Savings Shrink as Americans See Biggest Monthly Income Drop in 20 Years

North Andover, MA - 10/11/2012 - MIDDLE CLASS PROJECT - Ann and Barry Low (far right), their daughter, Jessica Wood (center) and son-in-law, Randy Wood (far left) and their grandchildren, Maisie and Emmett Wood, cq, sit down together for their nightly evening meal on Thursday evening, October 11, 2012. They all live in the same household since the Woods moved back in to save money and send Randy back to school. ----- This is a story about the changing and increasing struggles of the middle class through the lens of one family -- the Lows. The Lows - Anne and Barry - are retired teachers who live in North Andover. They have three daughters, one of whom, Jessica, recently moved back home with her husband and children while he pursues a teaching certificate for a career they think will be more secure than his current one as a bar manager. Story by Sarah Schweitzer/Globe Staff. Dina Rudick/Globe Staff

by Annalyn Kurtz

Feeling poorer?

Americans saw their income drop so dramatically in January that it marked the deepest one-month decline in 20 years.

Personal income decreased by $505.5 billion in January, or 3.6%, compared to December (on a seasonally adjusted and annualized basis). That's the most dramatic decline since January 1993, according to the Commerce Department.

It's something of a combination of one-time events, though.

Monthly income was unusually high in December because companies paid out early dividends to avoid upcoming tax hikes. Companies like Wal-Mart, Oracle, and Costco Wholesale Corp paid special dividends to their shareholders at the end of 2012, instead of waiting until 2013.

In doing so, they helped their high-income shareholders (individuals earning at least $400,000 a year, or married couples earning $450,000) avoid paying higher taxes on their gains. In their last-minute fiscal cliff deal, lawmakers decided to raise dividend tax rates for high-income households from 15% to 20%.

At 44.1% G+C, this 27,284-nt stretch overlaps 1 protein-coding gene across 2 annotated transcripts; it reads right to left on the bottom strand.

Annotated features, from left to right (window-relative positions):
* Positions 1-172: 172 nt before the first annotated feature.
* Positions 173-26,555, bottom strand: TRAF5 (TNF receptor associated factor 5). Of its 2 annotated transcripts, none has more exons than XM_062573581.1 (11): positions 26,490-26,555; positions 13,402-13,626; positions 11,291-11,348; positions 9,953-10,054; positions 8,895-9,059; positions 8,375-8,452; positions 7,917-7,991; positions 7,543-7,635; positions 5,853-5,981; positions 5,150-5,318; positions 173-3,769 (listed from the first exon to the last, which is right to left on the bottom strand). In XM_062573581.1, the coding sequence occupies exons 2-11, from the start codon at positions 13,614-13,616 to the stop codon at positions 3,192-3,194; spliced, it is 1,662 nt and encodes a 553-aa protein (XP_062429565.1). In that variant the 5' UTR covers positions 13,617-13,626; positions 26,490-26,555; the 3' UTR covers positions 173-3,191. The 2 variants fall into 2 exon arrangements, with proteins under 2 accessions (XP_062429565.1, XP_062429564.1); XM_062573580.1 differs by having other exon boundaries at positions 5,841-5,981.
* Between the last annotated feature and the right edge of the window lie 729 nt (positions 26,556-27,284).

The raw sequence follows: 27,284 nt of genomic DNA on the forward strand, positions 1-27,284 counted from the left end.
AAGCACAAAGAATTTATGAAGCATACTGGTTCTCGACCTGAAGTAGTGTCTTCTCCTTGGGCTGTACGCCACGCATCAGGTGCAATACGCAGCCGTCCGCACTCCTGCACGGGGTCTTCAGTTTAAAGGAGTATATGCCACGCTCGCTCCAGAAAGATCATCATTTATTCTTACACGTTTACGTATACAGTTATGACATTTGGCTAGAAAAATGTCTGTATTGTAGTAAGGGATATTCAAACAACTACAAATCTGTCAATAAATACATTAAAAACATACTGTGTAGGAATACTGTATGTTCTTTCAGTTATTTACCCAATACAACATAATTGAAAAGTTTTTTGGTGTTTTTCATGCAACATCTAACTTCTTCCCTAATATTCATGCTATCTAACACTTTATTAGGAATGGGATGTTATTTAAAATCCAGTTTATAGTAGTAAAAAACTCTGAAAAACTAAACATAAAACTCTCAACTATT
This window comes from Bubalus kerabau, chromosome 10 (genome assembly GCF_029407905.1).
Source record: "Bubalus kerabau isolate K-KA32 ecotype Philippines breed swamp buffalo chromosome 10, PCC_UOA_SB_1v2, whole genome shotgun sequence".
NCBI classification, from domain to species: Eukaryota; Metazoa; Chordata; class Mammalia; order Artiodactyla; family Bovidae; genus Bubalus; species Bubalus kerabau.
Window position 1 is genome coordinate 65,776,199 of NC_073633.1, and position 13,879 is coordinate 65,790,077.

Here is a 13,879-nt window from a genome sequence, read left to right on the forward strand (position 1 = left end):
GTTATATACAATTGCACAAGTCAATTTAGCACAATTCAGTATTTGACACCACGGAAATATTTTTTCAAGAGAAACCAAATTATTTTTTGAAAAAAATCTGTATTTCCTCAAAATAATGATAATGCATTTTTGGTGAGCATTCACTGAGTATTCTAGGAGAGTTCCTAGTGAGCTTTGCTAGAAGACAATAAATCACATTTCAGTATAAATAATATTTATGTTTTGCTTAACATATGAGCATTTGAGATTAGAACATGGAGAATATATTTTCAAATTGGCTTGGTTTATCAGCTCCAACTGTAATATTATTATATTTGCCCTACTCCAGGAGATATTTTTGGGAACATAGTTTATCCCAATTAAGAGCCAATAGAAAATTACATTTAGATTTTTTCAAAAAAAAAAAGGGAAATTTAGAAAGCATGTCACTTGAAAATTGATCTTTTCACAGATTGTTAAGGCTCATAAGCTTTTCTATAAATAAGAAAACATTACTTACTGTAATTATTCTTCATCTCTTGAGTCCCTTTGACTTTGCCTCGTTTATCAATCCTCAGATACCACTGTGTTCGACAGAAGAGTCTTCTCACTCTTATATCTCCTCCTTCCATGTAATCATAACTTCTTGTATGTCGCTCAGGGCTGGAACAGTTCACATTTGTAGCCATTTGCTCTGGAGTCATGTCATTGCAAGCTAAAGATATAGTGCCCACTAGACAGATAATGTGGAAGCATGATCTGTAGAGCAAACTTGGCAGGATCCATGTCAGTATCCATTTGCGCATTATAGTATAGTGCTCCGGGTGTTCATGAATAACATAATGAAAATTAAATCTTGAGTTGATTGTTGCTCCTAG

The payroll tax cut's expiration also played a role in January's drop, because most workers have to pay 2 percentage points more in taxes this year. The Commerce Department's "personal income" calculation subtracts out individuals' contributions to government social insurance programs like Social Security, which are funded by the payroll tax.

Excluding those special factors, the Commerce Department estimates that after-tax income actually increased 0.3% in January.

Meanwhile, economists are closely watching consumer spending, which accounts for about two-thirds of the U.S. economy.

They're waiting to see how the payroll tax hike will affect the broader recovery.

Spending increased $18.2 billion, or 0.2%, in January. Some economists, like Chris Christopher, Jr. of IHS Global Insight, called that "anemic" and pointed to weak retail sales at low-end and mid-tier retailers as proof that consumers are being squeezed.

The payroll tax cut "hurt many Americans where it counts -- in their pocket books," he said.

Wal-Mart, the nation's largest retailer, said its late January and early February sales have been slow, which it blamed on higher payroll taxes, delays in income tax-refund processing, and higher gas prices.

Economists think that rising gas prices in February could cut into consumer spending temporarily. Gas prices rose 10% in February, according to AAA, but are expected to fall in coming weeks.

All of that said, consumers are benefiting from a housing recovery and rising stock prices. The Consumer Confidence Index rose in February, showing that Americans are more upbeat about the economy than they have been in two months.

They're not able to save much, though. On average, people saved about 2.4% of their disposable income in January, down from 6.4% in December. That marks the smallest saving rate since November 2007. To top of page

Photo Credits: Sarah Schweitzer, Globe Staff via Getty Images

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